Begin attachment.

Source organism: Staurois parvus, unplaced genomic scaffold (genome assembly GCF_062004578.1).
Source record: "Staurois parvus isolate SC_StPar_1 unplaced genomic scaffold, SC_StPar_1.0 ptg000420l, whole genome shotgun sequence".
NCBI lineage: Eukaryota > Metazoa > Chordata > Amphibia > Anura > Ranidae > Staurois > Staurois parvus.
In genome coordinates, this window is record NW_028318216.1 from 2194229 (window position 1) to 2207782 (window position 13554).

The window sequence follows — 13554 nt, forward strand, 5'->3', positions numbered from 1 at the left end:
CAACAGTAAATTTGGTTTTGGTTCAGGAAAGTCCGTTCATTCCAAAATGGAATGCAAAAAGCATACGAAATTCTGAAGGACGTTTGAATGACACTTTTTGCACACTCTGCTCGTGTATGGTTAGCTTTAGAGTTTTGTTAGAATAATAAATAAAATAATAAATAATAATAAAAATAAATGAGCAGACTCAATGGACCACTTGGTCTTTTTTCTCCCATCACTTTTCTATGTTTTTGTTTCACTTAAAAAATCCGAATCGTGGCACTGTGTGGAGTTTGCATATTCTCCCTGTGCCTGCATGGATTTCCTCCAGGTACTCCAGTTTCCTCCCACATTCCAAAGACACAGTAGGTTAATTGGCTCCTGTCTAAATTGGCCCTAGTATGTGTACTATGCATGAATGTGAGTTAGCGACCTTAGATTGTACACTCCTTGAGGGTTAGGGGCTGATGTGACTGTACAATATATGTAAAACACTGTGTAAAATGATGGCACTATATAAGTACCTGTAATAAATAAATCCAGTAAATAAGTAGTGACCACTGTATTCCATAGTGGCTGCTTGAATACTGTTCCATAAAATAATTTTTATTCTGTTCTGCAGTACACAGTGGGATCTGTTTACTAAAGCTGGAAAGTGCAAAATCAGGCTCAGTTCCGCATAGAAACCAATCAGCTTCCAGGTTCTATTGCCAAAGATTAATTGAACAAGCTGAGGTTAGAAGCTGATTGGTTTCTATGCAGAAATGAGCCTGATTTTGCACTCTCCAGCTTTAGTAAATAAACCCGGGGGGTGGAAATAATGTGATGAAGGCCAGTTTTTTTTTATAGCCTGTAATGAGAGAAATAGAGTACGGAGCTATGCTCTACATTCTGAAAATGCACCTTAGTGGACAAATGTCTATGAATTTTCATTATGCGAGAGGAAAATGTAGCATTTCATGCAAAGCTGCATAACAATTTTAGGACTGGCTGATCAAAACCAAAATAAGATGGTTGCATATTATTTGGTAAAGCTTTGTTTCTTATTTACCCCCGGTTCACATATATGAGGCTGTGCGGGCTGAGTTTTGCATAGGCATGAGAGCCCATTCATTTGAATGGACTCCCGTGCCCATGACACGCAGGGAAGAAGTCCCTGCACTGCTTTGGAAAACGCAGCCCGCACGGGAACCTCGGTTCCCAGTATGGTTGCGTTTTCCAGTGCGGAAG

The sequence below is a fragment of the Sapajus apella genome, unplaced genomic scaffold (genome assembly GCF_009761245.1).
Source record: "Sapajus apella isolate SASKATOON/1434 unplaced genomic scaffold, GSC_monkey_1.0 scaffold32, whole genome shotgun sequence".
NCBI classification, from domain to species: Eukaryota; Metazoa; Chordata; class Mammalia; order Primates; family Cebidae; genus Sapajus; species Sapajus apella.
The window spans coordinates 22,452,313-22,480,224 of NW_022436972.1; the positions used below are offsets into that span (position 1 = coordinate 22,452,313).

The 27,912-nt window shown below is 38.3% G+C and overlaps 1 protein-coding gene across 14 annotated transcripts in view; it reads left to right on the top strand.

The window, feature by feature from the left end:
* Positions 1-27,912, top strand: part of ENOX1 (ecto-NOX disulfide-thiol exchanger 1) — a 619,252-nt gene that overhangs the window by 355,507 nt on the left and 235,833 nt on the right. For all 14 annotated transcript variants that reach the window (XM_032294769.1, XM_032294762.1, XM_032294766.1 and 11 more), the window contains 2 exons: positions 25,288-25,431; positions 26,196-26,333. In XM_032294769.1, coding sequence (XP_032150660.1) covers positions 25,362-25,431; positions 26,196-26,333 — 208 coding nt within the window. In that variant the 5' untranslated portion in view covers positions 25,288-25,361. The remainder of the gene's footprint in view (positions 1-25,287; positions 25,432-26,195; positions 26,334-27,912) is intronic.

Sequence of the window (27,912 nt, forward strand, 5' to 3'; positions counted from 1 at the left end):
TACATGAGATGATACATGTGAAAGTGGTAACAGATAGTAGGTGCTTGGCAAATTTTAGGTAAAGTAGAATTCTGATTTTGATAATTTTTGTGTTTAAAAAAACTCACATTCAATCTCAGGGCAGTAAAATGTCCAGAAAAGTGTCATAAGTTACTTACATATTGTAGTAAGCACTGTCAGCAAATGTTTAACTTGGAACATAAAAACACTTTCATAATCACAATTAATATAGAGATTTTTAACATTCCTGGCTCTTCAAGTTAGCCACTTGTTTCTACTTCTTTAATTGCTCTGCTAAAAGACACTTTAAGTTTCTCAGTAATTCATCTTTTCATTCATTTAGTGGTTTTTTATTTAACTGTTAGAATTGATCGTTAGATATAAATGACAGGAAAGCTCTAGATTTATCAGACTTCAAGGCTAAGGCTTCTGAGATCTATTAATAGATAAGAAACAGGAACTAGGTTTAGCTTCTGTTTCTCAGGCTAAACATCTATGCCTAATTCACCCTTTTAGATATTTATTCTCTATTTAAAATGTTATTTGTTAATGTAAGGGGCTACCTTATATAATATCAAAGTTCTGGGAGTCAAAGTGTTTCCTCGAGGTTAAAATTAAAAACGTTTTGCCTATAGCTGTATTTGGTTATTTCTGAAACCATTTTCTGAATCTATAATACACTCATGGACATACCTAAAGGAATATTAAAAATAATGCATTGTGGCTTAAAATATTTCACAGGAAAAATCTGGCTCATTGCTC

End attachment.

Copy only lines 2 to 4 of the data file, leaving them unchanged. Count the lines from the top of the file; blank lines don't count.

Source record: "Staurois parvus isolate SC_StPar_1 unplaced genomic scaffold, SC_StPar_1.0 ptg000420l, whole genome shotgun sequence".
NCBI lineage: Eukaryota > Metazoa > Chordata > Amphibia > Anura > Ranidae > Staurois > Staurois parvus.
In genome coordinates, this window is record NW_028318216.1 from 2194229 (window position 1) to 2207782 (window position 13554).